A signing ceremony for a Gulf-brokered deal to end Yemen's political crisis has been postponed after Ali Abdullah Saleh, the country's long-serving president, refused to sign the agreement in Sanaa.
Gulf Arab foreign ministers were to meet in the Saudi capital, Riyadh, on Sunday to discuss future course of action, a Gulf Co-operation Council (GCC) source told the Reuters news agency.
"The signing of the agreement is postponed."
Yemen's opposition also said they will not go to Riyadh, where they had been expected to join GCC foreign ministers to sign the deal stipulating Saleh's departure.
"There is no longer an invitation. The general secretary of the GCC left yesterday without the president's signature, so the initiative has failed," Mohammad al-Sabri, an opposition official, told AFP.
Abdul-Latif al-Zayyani, secretary-general of the GCC, left Sanaa on Saturday after failing to get Saleh to endorse the initiative.
"Four sessions of talks were held to convince him, and every time he came up with a new condition," he said.
The GCC deal proposes the formation of a government of national unity, Saleh transferring power to his vice-president and an end to the deadly protests that have rocked Yemen since late January.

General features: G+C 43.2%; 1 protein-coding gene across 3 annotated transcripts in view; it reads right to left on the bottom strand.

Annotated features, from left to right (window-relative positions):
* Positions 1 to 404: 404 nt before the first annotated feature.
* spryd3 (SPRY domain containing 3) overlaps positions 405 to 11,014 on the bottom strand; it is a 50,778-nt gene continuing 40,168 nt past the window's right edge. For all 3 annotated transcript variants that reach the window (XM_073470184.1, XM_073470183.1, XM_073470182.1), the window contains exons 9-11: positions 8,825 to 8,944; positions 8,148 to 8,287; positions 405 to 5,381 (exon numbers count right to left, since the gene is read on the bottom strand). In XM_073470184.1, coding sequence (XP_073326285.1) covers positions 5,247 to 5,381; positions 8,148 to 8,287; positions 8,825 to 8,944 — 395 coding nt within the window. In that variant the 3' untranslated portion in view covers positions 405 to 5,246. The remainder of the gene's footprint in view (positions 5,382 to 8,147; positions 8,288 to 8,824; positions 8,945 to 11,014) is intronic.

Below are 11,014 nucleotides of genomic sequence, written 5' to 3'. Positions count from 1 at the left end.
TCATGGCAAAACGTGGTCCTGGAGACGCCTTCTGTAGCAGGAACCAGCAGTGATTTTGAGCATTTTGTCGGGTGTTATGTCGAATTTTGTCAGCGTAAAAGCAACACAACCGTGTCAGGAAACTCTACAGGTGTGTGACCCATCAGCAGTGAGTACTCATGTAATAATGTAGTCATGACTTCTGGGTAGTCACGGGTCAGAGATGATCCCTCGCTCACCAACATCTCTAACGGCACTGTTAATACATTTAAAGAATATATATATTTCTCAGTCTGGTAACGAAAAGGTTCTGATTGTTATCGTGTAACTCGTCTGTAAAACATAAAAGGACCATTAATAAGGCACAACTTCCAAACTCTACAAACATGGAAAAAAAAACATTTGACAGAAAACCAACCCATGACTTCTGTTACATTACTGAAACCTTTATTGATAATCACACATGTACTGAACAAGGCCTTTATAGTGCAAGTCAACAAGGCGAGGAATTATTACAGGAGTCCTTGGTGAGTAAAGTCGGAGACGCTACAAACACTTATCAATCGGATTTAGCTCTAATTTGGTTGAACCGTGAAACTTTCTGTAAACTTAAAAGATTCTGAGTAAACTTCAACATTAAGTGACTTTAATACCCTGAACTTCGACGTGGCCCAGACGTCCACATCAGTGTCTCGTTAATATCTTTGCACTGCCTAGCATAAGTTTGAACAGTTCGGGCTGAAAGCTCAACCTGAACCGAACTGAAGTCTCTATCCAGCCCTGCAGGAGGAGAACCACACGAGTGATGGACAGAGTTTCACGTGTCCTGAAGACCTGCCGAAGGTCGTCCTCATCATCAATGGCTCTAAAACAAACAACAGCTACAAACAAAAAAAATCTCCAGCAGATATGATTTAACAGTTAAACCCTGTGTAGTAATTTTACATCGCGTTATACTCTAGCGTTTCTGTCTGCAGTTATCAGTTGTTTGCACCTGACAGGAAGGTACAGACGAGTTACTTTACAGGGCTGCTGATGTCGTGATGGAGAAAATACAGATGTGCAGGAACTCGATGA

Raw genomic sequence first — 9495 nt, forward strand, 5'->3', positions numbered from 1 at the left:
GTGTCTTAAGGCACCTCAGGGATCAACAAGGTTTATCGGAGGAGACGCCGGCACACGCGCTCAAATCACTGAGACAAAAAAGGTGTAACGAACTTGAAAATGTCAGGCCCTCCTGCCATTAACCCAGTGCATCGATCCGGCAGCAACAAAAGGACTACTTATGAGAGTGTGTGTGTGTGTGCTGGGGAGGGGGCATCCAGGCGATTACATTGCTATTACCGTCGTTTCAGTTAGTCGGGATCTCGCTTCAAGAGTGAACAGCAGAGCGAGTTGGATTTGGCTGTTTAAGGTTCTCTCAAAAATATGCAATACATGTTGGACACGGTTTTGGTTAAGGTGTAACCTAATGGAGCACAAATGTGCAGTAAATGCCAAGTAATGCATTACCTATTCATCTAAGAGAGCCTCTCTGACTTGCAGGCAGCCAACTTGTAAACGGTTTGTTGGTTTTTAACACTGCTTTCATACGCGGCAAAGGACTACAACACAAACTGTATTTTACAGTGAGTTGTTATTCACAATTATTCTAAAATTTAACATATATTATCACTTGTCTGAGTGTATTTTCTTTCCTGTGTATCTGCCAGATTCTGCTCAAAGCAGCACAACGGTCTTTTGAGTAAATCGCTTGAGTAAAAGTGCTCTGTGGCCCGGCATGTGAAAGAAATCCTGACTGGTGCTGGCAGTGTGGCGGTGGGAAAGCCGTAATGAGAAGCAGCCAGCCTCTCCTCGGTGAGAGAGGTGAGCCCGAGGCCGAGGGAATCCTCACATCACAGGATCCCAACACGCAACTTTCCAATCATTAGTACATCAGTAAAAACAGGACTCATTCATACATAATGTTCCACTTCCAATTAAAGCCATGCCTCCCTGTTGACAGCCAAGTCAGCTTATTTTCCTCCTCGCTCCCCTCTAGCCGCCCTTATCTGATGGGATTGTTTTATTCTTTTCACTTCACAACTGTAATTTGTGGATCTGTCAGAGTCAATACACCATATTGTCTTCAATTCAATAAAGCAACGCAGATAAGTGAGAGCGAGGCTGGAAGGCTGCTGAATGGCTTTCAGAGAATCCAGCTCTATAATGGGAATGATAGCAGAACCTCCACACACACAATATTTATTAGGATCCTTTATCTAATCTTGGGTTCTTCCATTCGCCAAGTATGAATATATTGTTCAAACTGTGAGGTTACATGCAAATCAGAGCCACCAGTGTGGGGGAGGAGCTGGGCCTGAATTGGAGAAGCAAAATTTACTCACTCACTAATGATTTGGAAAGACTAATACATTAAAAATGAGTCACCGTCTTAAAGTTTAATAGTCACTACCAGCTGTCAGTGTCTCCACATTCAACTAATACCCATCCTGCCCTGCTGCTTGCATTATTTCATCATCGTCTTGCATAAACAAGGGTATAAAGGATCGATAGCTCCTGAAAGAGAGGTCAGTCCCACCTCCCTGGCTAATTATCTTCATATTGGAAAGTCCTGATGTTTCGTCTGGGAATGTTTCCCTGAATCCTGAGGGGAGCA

The Secretary-General could return to Sanaa as early as Monday to attempt to hammer out a compromise with Saleh, a source told Reuters.
Demands for trial
While Yemen's opposition political parties have accepted the deal, many anti-government protesters have rejected it because of the fact that it will keep Saleh - in power for 32 years - from being tried.
They called for him to be put on trial for corruption and the deaths of an estimated 142 protesters since the opposition rallies began three months ago.
Al Jazeera's Hashem Ahelbarra says the ill-fated deal between Saleh and the GCC is not dead quite yet
Tensions in Yemen have surged since assailants shot dead 12 protesters in Sanaa on Wednesday and the opposition warned that violence could derail the deal.
Tens of thousands of protests took to the streets across Yemen on Friday, vowing to stay there until Saleh quits his post, which he held since 1978.
"The people want the trial of the murderer," some anti-government demonstrators shouted.
The GCC deal stipulates that Saleh step down in a month and offers him and his entourage, including relatives who run branches of the security forces, immunity from prosecution.
A presidential election should follow after 60 days.
But a defiant Saleh has publicly insisted on sticking to the constitution in any transfer of power, even though his ruling People's Congress Party has said it accepts the GCC plan.
Zayani went to Sanaa to formally invite Saleh and his opponents to sign the power transfer deal, state media said ahead of what was expected to be a signing ceremony in Riyadh on Monday.
But he left the Yemeni capital empty-handed after the president refused to sign the deal himself, instead assigning an adviser to do so on his behalf, sources close to both sides said.
And after Zayani informed members of the opposition of Saleh's position, they also refused to sign the pact unless the veteran leader himself endorsed the agreement.